Applying an object such as this lead propeller to a representation of landscape contradicts the logic of spatial representation. Where in the space of the painting do we locate the object? Is it lying on the rock shelf or hurtling through space? In fact, it is not in the space of the painting at all, but hovers as if in a separate dimension or representational register. Yet the two kinds of space are magically integrated so that we don’t see one or the other but both at once, something akin to the strange behaviour of quantum physics.’

Are they saying that although Kiefer can’t paint like the old masters, he could build the Hadron Collider, if he felt like it?

I scurried away to Tom Roberts’s ‘Holiday Sketch at Coogee’ and Streeton’s ‘Railway Station, Redfern’, both beautiful pictures that need no dreary essays to hold their little canvas hands.


  1. I have a theory - one of several, but I shall spare you the others! - that if one has to explain one's art, in any way, then it's probably not very good art. Likening one's output to that of third-rate Futurist Duchamp's is also a sure way to put me off. That's just my opinion, obviously, and if it makes a philistine then I guess I'll have to live with that :-)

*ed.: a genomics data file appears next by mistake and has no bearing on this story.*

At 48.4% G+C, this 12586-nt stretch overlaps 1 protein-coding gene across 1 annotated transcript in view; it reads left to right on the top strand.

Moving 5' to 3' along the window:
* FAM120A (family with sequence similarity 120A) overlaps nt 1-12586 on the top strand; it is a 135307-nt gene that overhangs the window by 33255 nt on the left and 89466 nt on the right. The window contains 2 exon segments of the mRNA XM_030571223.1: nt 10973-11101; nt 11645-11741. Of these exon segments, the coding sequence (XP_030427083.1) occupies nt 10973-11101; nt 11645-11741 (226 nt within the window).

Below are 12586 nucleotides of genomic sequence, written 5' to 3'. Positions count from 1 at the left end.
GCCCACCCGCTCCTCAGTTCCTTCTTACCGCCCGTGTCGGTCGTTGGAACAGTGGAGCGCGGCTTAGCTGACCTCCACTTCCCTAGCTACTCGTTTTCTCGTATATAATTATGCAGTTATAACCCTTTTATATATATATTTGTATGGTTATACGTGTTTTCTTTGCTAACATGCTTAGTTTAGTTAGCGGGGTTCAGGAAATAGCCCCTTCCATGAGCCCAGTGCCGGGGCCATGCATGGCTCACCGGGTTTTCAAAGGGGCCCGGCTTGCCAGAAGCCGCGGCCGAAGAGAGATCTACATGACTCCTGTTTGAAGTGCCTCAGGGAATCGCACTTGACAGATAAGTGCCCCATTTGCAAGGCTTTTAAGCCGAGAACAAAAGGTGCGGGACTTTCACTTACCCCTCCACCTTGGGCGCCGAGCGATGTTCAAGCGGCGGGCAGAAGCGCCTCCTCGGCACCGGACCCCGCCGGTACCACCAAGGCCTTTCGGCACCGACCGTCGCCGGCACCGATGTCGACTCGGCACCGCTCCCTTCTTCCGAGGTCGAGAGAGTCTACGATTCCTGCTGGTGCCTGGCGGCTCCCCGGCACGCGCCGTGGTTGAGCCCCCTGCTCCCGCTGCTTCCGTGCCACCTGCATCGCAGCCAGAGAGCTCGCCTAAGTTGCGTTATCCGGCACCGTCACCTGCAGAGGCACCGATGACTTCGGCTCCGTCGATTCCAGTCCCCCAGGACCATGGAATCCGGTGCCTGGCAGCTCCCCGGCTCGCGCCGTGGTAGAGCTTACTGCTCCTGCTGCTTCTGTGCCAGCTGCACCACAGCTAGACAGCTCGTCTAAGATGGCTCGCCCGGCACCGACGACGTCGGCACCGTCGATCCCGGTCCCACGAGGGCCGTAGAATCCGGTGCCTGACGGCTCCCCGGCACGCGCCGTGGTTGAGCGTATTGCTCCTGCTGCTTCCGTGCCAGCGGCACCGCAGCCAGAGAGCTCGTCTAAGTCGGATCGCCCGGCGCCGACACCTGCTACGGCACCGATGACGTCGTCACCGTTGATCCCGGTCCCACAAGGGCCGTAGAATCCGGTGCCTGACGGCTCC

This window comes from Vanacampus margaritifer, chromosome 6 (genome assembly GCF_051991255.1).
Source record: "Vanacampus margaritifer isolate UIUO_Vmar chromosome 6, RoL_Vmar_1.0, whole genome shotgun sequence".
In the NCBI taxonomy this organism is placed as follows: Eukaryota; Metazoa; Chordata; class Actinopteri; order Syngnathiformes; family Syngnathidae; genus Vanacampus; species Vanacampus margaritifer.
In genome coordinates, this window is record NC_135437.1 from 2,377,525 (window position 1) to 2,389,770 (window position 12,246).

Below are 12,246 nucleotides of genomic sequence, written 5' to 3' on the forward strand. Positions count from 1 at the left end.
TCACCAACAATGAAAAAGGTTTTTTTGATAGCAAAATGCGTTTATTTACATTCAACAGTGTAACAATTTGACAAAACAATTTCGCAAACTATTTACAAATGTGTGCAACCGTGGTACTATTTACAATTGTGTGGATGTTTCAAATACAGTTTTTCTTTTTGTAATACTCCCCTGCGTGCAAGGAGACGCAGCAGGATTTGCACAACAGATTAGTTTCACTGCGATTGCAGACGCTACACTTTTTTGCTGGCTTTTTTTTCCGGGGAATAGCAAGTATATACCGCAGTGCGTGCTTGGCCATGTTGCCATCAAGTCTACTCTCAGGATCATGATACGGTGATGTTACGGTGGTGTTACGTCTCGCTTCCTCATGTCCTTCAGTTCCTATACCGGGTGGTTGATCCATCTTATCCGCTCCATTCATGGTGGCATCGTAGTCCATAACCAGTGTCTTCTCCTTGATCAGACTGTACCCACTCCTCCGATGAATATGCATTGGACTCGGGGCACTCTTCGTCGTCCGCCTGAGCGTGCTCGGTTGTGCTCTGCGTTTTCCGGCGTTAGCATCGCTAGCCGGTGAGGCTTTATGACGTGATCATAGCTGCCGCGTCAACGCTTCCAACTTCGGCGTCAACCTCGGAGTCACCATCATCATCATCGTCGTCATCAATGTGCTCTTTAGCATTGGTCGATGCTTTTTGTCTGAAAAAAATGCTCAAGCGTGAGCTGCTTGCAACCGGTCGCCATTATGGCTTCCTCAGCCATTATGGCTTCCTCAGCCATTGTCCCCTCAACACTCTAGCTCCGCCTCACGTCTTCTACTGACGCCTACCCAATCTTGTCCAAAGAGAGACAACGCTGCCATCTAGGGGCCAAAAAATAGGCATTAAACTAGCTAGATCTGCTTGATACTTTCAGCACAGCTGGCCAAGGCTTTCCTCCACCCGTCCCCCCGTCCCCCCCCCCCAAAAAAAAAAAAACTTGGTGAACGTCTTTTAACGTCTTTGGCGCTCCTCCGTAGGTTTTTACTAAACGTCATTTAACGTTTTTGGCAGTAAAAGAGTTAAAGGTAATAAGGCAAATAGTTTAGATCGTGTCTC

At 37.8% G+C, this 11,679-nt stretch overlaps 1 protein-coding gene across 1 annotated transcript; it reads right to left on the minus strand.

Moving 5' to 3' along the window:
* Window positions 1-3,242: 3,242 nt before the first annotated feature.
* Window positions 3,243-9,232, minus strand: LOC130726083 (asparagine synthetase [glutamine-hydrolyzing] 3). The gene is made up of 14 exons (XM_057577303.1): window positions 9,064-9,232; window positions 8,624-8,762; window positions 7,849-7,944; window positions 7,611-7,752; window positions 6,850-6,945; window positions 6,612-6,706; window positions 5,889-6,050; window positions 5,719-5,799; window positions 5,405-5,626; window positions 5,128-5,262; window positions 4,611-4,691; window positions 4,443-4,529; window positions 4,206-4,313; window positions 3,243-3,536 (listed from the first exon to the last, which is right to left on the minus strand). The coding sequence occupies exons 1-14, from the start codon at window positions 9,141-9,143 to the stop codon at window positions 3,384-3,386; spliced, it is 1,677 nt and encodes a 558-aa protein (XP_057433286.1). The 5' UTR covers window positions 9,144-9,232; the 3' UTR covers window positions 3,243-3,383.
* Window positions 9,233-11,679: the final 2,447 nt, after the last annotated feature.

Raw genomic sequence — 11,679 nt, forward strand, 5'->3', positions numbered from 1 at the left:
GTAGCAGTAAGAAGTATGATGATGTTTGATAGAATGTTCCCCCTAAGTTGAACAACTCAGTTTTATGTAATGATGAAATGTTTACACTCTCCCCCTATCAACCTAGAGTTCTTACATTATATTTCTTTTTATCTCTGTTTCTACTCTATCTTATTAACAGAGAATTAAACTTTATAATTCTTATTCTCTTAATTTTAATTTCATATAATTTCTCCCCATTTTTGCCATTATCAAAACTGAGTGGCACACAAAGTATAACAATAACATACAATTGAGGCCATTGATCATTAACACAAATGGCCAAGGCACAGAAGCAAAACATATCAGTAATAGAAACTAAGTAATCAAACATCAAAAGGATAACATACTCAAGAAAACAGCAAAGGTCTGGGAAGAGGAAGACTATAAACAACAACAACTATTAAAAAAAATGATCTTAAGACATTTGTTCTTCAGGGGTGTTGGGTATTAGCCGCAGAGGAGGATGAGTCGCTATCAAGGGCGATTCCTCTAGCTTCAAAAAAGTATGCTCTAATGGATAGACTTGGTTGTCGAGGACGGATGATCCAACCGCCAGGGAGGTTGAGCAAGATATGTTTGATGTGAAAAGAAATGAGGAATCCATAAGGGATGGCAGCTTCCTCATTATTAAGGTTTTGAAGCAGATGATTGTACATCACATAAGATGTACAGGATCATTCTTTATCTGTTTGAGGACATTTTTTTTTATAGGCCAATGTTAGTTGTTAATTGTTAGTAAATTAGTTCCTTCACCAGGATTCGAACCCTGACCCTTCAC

2. Im with Gadjo - I have a best friend who's a pretty well known 'conceptual' artist - and he often runs his ideas past me for an opinion before making things - I always tell him exactly what Gadjo says - if you've got to explain it's provenance in order for it to make sense, then it probably isn't very good. Naturally, my friend and I argue like dogs over this!!

  3. Gadjo and Worm: I agree - but the dominant strand in contemporary art seems to be the conceptual stuff. Is it because art schools are almost all attached to universities now and so they have to justify their courses within academic frameworks?

  4. I think Duchamp, having invented that sort of conceptual art, went on to exhaust its possibilities. It's a mystery how it keeps going.

  5. zmkc - sweeping statement I know, but I think its mostly down to a lack of genuine artistic ability. Why strive to be a technically amazing artist when it's easier to bamboozle people with concepts they have to take on your word?

  6. Gaw - yes, I agree, and I think his 'jokes' were fairly feeble to begin with.
    Worm - I don't know. In the portrait prize section of the exhibition, plus a similar prize exhibition I saw at the portrait gallery in London last year and another I saw at that place near the ICA that champions traditional painting, there were lots of paintings that showed technical ability, but they were absolutely dull. Giles Auty used to write interestingly about how people like Velasquez (if that statement makes any sense - was there another person like Velasquez? {but you know what I mean]) were apprenticed from about 8 years old and did nothing but paint ever afterwards, and now no-one can ever get near that level of understanding of how to move paint about on a canvas, because they never get that familiar with the process.